johncoxon: ([Me] Renovation)
Hello everyone! As most of you will have noticed I stopped posting book updates on here; I've migrated to Goodreads (which is a pretty awesome website). If you want to keep up with me on Goodreads then feel free to do so, I've linked my account to Facebook so it should be easy to find me.

However, I wanted to list the books that I want to read in February (as much for my reference as anything else) so here goes.

Books I'm currently reading

Report on Probability A by Brian Aldiss*
World War Z by Max Brooks
The Reality Dysfunction by Peter F. Hamilton*

Books I want to read

Ack-Ack Macaque by Gareth L. Powell*†
Cyber Circus by Kim Lakin-Smith*
The Noise Within by Ian Whates*
Hothouse by Brian Aldiss*
Chasm City by Alastair Reynolds (possibly)*
Midnight's Children by Salman Rushdie†
Cloud Atlas by David Mitchell‡

* Author appearing at the Space Fiction event being held at the National Space Centre in February.
† Reading for book club.
‡ UK film release on 22nd February.
johncoxon: ([Me] Reading)

35) ‘Stealth’ by Kristine Kathryn Rusch

I read this in the issue of Asimov’s that was in the Hugo Voter Packet and I must confess I would rather it have been on the ballot this year than a couple of the others that actually got nominated. It’s the tale of a woman called Rosealma aka Squishy, who starts the tale on a station; she quickly moves off the station again before it blows up. I liked this story because of how well the flashbacks were used – it’s not a novel concept but they were exactly where they needed to be to lend context to proceedings. I also liked the central idea and the hints at what might be happening.

The rest of this entry is cloaked )

I could probably try to write more about this but I’m tired and it’s late, unfortunately. Another time, perhaps.

johncoxon: ([Me] Reading)

35) ‘Stealth’ by Kristine Kathryn Rusch

I read this in the issue of Asimov’s that was in the Hugo Voter Packet and I must confess I would rather it have been on the ballot this year than a couple of the others that actually got nominated. It’s the tale of a woman called Rosealma aka Squishy, who starts the tale on a station; she quickly moves off the station again before it blows up. I liked this story because of how well the flashbacks were used – it’s not a novel concept but they were exactly where they needed to be to lend context to proceedings. I also liked the central idea and the hints at what might be happening.

The rest of this entry is cloaked )

I could probably try to write more about this but I’m tired and it’s late, unfortunately. Another time, perhaps.

johncoxon: ([Me] Reading)
If you were forced, at gunpoint, to submit your five novel nominations for the Hugo Awards now, which five novels would you pick?
johncoxon: ([Me] Reading)
If you were forced, at gunpoint, to submit your five novel nominations for the Hugo Awards now, which five novels would you pick?
johncoxon: ([Me] Reading)

So I read a bunch of novellas tonight (I had some spare time that didn’t get taken up by writing, or compiling a project, or working, or going to the cinema) and to save you all from the prospect of having a bunch of entries suddenly appear in your feed, I thought I’d write about them here.

I think the order in which they will go, in my voting, is ‘Kiss Me Twice’, ‘The Man Who Ended History’, ‘The Man Who Bridged the Mist’, Countdown, Silently and Very Fast and then ‘The Ice Owl’.

24) Countdown by Mira Grant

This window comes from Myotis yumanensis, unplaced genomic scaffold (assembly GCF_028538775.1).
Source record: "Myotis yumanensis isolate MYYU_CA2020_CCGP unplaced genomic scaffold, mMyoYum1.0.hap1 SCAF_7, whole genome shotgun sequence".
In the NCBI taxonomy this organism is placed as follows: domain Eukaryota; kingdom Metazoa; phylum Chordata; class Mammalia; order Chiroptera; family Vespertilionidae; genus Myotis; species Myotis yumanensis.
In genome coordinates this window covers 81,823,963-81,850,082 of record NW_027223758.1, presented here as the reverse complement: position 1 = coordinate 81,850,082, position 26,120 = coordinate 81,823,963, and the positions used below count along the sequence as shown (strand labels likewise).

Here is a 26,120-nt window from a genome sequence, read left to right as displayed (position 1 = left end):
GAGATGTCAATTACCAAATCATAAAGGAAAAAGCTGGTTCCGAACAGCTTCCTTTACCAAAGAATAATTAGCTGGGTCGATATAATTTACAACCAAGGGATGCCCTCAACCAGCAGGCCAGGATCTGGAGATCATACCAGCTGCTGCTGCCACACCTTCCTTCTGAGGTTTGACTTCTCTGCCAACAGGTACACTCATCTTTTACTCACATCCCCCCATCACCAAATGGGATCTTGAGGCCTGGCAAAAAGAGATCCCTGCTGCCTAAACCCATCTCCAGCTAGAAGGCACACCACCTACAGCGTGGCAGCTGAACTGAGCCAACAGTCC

This novella is actually written in a semi-similar style to the last one I read, Ken Liu’s ‘The Man Who Ended History’, and so I jumped straight in with gusto. It’s not presented as a documentary, but it’s the story of several snippets of different people’s lives, all of which build towards the end of the book. Countdown is a novella in the Newsflesh universe, alongside Feed, Deadline and Blackout; I don’t think I’m spoiling much if I tell you that this universe is mostly preoccupied with the Rising, in which the dead rise and try to eat the living. Countdown is a compilation of stories that describe the events before Feed that lead to that occurring.

Countdown )

I feel guilty that this ended up as low in my rankings as it did, but I think that’s a function of the fact that nothing here is anything new in terms of the Newsflesh universe. Grant hasn’t included any titbits that are critical to the plot of the trilogy, which is fair enough, since this isn’t required reading for people who want to read the novels – however, that ultimately ends up hurting the novella because it means I got exactly what I expected, with no surprises or expansion of the boundaries.

25) ‘The Ice Owl’ by Carolyn Ives Gilman

This novella is, structurally, very easy to follow, telling a story in chronological order from the perspective of a single protagonist (the first of the novellas I read that did so). I liked the main character, a somewhat rebellious teenager called Thorn, and I liked the background, too. It’s set in the Twenty Planets universe, which is a backdrop that Gilman also used in a previous novella and which I liked the look of – humans can transport themselves between the planets via beams of light, but since this occurs at light speed, they leave everything behind when they do so, as by the time they get back to their original destination the friends they had will have aged significantly whilst they stayed the same. This isn’t a new concept (something similar happens in Revelation Space, for instance) but it’s a nifty implementation, in my opinion, and the characters that arise as a result are intriguing.

The Ice Owl )

I enjoyed reading this, which might make it a little weird that I’ve ranked it last on my Hugo ballot. This reinforces the high standard of the novellas this year, and is a reflection of my dissatisfaction with the ending, which spoiled the story for me. If this was the first segment of a novel, and had been released as a teaser, I’d totally buy the novel; as a standalone work it fails.

26) ‘Kiss Me Twice’ by Mary Robinette Kowal